@annzee The linked recipe also calls for more flour, more water, but less yeast. (and the same amount of olive oil). I don't know why, because it is the same people. The ratios I wrote (above) are what I have been using...and it works well for me! I've made three batches and never have been disappointed.


Speaking of pizza, I have to add that to my bucket list - learning to throw pizza dough! My pizzas have the weirdest amoeba shapes.


Yep! That's pretty much it - the amounts are a little different in the book but the proportions seem close. I'm not even kidding - this dough it the best - perfect elasticity and the flavor is amazing. (The book uses 2.75c water, 1.5T yeast, 1.5T salt, 1T sugar, .25c olive oil, 6.5 flour) As a matter of fact, EVERYTHING I've made from the book has been perfect - and I'm baking impaired. (haha)


@lux_lisbon Doh! It was a little late when I wrote that. The olive oil dough recipe is from a cookbook...isn't it a copyright violation to put it on here?


I'm not sure where I got the recipe. Cook's Illustrated, maybe? I'll look in the morning. It's quite a long process...involving (along with the aforementioned pump) a wire hanger and an electric fan! I'm glad no one came into my house when the duck was hanging from the middle of the kitchen ceiling overnight dripping on newspapers on the floor.

cleaning a grill pan

@bleu - oh! I just saw your comment. Great minds...

cleaning a grill pan

I love Dawn Power Dissolver Foam. It even gets baked on crud off my cookie sheets. It's supposedly safe for all types of cookware (although I've had a hard time finding it lately)


For @annzee and @lux_lisbon - I've recently been making the pizza dough (and other breads) from "Artisan Bread in Five Minutes a Day." The olive oil dough is second to none. In my opinion, it's better than any pizzeria crust and certainly better than anything I ever made before.


I recently had this conversation with my husband! Here are a few from my list in no particular order.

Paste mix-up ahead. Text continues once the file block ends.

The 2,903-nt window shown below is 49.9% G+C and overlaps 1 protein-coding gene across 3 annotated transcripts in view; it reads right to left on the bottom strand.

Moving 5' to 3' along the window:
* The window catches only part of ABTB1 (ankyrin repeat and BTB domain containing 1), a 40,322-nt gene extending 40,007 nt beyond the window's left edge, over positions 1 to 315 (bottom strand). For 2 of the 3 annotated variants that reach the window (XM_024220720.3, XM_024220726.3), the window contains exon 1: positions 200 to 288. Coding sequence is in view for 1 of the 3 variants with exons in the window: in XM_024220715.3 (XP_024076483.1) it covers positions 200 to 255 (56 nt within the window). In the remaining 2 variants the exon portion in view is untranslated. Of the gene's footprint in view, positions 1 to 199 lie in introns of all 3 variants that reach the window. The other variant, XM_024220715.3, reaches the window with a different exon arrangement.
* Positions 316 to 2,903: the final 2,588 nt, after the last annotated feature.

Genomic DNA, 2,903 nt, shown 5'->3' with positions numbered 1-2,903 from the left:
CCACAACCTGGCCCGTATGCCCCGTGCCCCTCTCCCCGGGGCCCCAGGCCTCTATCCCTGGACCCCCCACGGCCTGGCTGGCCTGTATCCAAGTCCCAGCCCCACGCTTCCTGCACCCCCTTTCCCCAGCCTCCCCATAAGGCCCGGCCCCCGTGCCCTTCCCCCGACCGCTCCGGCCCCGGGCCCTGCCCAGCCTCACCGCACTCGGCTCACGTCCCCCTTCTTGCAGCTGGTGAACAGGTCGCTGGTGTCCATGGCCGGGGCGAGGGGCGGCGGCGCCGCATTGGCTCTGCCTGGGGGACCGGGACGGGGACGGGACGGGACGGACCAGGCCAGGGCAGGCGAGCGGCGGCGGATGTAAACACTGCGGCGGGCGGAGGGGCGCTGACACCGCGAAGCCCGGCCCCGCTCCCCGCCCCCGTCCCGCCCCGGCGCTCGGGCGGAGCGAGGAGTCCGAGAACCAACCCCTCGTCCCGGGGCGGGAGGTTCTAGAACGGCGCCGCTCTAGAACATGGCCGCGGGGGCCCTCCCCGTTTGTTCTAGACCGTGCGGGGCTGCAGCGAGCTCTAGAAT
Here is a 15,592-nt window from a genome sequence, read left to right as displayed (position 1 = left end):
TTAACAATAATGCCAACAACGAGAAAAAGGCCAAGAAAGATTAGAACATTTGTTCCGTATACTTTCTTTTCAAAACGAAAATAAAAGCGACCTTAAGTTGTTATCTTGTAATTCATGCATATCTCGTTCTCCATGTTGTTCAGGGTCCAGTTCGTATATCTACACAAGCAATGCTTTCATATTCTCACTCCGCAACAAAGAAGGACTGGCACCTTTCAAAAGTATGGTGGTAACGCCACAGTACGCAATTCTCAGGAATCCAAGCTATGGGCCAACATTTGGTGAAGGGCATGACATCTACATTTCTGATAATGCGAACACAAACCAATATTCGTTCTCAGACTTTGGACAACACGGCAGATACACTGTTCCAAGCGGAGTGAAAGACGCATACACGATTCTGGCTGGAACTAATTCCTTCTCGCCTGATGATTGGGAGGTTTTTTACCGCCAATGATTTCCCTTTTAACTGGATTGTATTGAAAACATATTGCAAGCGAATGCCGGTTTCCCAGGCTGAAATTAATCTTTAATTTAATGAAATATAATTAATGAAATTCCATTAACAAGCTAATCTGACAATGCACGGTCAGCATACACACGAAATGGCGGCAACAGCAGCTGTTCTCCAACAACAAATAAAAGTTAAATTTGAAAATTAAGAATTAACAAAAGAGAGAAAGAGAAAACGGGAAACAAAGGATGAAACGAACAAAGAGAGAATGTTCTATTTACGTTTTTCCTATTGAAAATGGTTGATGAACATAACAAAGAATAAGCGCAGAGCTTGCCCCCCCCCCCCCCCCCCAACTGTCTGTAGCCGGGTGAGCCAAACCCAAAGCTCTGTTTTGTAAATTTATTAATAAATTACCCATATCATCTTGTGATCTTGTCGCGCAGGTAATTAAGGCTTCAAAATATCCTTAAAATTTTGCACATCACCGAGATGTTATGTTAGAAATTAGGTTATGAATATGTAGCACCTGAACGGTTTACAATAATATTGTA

1. Homemade pasta
2. Pozole
3. Jam/jelly
4. I also want to learn to can

(PS - @Maggie Hoffman - I made real Peking duck once - bicycle pump and all - and it was one of the best dishes I have ever had/made!)

Sandwiched: Monte Cristo

Ingredients are on my grocery list...can't wait!

Judging a restaurant by its....?

Judging a restaurant by its....?

Cleanliness - without a doubt. I've walked out of more than one place because it was filthy (as was said about, a dirty bathroom = a dirty kitchen)

Poll: How do you like your fries?

Fresh cut, piping hot, malt vinegar and salt - none other.

What to do with a ham bone, no beans or peas please?

I make German green beans (assuming you were strictly talking about dried beans), potatoes, and ham. Delicious and simple. (Make the stock, rescue any ham bits. Simmer 1" chunks of unpeeled russet potatoes and green beans in the stock. Add the ham back in and serve.)

Sage advice

I can't find who said or where I read (on SE) to garnish food with fried sage leaves, so this is a general THANKS for the advice. I made my usual beef stew tonight but braised the beef with sweet paprika, fresh sage, and red wine instead (the flavor of the meat was to die for). Then, on a whim, I fried a couple dozen fresh sage leaves in 1/2T olive oil and a sprinkle of salt to finish. I ate a few before they even made it to the stew! Sooo good! I will be doing this again... (the residual oil is delicious too)